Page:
The Big One

Friday’s Melbourne Cup favourite Keybow is priced at $2.00 to $2.40 depending on where you look, mostly due to its box draw on the rails. On the night, the shorter of those is more likely due to the weight of visitors’ money.

Well, I suppose it can win the race but it would need to jump at least with them, and probably hold its position going around the corner. That is quite possible but there is no guarantee that will happen.

Luca Neveelk, Chica Destacada and Star Recall are more likely to be in front of Keybow in the run to the first turn, not certain, but likely. Had Keybow drawn the 8, as in its heat, it would be a better bet as it would then be free to motor up and try to run around them, as it did in its heat.

The most likely outcome is that Chica Destacada will work up inside Luca Neveelk and lead around the turn. The latter will be no help to Star Recall, boxed just inside it. Chica then offers terrific each way value at $7.00/$2.00 on Fixed Odds.

Remember only Chica and Dyna Villa have been able to get down to the 29.20 area, the others are all 29.30-plus dogs, including Keybow, and Chica tends to hang on to any lead it gets. Anyway, Dyna Villa faces a big task in trying to get around the several dogs in front of it.

It’s true that Chica has run a bit quicker from middle boxes but it still won the National Sprint Championship after leading from box 2.

But how will the Bold Trease final be run? That’s harder to know as they are backing up only seven days after their heat runs. Zipping Maggie and Space Star have proved risky in those circumstances, while Sweet It Is and Blinkers On (carrying an incorrect apostrophe) will be coming through the field. The other four are in a class below. The only sure thing I can find is that Sweet It Is will run 1st, 2nd or 3rd so at even money it is hardly a great bet.

Some Meadows History 

A reader’s comments on times for The Meadows 725m trip prompted us to have a closer look at what has been happening there. We mentioned that the average time run in the last 200 races was 42.94, as compared with Nellie Noodles’ record of 42.03. Of course, that average would have been influenced by some low-grade races won in slow times.

However, the time in question was a 42.58 run by Dyna Willow, which I somewhat harshly described as “ordinary”, partly because it occurred in the middle of a pretty poor part of its career and partly because it had been capable of a bit better. The point was that it was generally off its game during that period, perhaps due to injuries, perhaps due to extensive long distance racing.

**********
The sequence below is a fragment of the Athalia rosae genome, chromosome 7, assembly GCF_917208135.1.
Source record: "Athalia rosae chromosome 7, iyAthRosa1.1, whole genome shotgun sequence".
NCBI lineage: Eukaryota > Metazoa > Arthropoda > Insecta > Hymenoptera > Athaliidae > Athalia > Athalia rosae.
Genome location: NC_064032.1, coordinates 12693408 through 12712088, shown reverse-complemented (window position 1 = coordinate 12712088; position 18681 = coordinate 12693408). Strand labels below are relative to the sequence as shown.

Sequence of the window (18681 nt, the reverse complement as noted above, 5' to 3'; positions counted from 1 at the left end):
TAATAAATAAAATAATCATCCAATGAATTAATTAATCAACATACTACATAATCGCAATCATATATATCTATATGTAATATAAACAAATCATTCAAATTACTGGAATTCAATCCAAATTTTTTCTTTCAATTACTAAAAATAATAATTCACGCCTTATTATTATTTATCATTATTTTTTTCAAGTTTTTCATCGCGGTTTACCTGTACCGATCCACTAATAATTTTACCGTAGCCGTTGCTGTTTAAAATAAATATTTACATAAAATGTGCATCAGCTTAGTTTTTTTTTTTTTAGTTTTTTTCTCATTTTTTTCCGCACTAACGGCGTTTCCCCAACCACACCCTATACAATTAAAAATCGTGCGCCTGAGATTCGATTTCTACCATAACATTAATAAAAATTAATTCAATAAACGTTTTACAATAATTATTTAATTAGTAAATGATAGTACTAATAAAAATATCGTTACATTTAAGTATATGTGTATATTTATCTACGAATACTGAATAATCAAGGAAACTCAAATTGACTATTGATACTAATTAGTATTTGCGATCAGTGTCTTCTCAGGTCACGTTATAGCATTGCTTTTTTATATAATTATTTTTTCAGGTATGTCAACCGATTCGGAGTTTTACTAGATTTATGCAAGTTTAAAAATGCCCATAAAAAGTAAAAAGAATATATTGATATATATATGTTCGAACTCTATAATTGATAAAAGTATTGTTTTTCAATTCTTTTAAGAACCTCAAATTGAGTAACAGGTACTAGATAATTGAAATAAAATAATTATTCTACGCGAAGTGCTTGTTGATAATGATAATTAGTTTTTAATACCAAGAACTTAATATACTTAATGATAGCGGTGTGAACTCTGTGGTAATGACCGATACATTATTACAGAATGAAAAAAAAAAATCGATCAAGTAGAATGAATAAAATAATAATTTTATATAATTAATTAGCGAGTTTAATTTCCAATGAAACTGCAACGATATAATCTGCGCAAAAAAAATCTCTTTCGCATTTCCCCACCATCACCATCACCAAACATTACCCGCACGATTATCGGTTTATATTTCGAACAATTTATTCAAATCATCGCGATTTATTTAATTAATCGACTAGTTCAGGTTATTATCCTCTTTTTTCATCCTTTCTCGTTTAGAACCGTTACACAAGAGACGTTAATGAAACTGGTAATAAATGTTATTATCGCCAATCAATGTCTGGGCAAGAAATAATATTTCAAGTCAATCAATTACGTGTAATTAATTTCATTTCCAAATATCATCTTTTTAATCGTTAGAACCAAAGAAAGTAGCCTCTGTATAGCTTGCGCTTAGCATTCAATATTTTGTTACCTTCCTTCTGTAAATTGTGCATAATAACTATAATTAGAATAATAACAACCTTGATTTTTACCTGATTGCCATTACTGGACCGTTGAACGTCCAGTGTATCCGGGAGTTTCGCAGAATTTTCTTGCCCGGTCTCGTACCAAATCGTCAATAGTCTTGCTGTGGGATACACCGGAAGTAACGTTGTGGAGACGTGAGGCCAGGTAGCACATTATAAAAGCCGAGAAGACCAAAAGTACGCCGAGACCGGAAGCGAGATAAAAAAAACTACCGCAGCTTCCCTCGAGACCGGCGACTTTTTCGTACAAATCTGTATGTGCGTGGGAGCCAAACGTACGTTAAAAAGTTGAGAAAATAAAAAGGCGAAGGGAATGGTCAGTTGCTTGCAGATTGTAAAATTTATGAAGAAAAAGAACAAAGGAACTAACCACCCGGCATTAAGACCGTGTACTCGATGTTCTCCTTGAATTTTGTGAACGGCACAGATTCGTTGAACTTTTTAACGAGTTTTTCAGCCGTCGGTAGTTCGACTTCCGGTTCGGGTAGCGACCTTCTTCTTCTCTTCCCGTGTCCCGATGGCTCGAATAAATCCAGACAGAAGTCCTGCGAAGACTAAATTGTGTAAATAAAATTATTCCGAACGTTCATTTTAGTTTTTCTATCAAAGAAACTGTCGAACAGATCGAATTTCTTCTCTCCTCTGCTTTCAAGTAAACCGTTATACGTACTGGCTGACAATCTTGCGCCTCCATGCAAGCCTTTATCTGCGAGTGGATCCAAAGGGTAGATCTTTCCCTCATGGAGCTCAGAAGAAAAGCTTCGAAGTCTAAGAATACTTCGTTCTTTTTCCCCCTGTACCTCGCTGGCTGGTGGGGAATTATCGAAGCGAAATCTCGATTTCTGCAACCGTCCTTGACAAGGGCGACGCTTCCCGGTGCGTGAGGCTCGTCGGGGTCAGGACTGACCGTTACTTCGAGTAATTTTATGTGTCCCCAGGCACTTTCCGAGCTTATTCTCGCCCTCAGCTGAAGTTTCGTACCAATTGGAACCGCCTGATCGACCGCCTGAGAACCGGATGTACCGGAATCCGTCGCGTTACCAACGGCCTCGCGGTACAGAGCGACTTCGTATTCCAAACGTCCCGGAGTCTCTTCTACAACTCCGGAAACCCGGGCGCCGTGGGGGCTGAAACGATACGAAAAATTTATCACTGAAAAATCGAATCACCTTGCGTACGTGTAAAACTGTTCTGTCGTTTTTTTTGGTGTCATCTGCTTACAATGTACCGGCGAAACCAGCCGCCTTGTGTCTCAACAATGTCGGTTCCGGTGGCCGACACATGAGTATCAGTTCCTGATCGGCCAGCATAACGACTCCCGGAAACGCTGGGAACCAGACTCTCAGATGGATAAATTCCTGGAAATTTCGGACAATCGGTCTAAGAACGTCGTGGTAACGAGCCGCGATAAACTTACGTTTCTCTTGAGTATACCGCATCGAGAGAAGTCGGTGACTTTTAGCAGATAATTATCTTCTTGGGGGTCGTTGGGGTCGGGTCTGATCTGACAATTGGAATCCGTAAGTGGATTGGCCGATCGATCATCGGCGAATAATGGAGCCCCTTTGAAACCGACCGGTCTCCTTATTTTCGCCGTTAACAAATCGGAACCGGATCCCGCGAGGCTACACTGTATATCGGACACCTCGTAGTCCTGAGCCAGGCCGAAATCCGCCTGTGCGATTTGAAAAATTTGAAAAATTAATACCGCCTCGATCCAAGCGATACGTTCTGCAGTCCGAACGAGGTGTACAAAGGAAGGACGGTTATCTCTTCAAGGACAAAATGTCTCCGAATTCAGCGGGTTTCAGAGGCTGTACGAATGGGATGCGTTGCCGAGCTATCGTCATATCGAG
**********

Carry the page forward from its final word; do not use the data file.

Anyway, there is more.

Since 2005, we have uncovered 92 wins which bettered that 42.58 mark. These comprised 24% of the 511 races run. They involved 66 different dogs, so many were multi-winners, the most recent Amity Flame.  Here is a summary.

Year Number Better Best Run Greyhound

2005

5

42.34

Malfoy

2006

22

42.28

Sergeant Major

2007

10

42.09

Sky Hazzard

2008

8

42.28

Mantra Lad

2009

11

42.23

Oodles Rocks

2010

7

42.03

Nellie Noodles

2011

10

42.29

Bobby Boucheau

2012

6

42.34

Thrilling Brat

2013

10

42.31

Major League

2014

2

42.46

Zipping Rory (10 months only)

Miata’s best at the track was 42.37 in February 2012. Xylia Allen’s best occurred in July 2014 when it ran 42.47.

In passing, note that, on average, dogs will get around Sandown 715m 0.74 sec quicker than The Meadows 725m. Wentworth Park 720m is 0.45 sec quicker. Sandown is therefore the fastest tack at 17.1 m/sec, followed by Wentworth Park at 16.9 m/sec and The Meadows 16.8 m/sec. That’s all fairly logical as The Meadows has more sweeping turns, which tend to reduce speeds.

Note

Much care is needed in checking times at this track due to the significant number of handicap races being run. GRV formguides routinely show incorrected times, not just on formlines but also in the “Best” box. These are designated “H” but no actual handicaps are included.  A check of GRV individual dogs’ records will show these details but, once again, the times printed are not corrected for those handicaps, nor are the actual handicaps transferred to the formguide file.  Similarly, sectional times are misleading. The same problem occurs for many Horsham 570m races.

This deserves an editorial comment. That sort of failure to advise customers correctly about fundamental information is an illustration of a far too common attitude of racing authorities in punching out material which they personally think is fine, rather than first finding out what customers need. Fortunately, that practice is uncommon in Victoria but it is par for the course in NSW where the new Ozchase system covering three quarters of the nation is, in practical terms, unusable. For example, meeting results cannot be downloaded or even printed out. All you can do is look at them on screen, one race at a time.

We were better off 30 years ago when you could photocopy pages in a daily newspaper on the following morning.

Sadly, economic limitations have beaten us there, too, as deadlines and delivery barriers have stopped that happening as well. (There was a time when I subscribed to four daily newspapers for this purpose. I also had to spend two full mornings each week travelling to town and back just to obtain NSW and Victorian hard copy formguides. Today all that could be done in two or three minutes each day, providing someone made the stuff available. Such is progress!).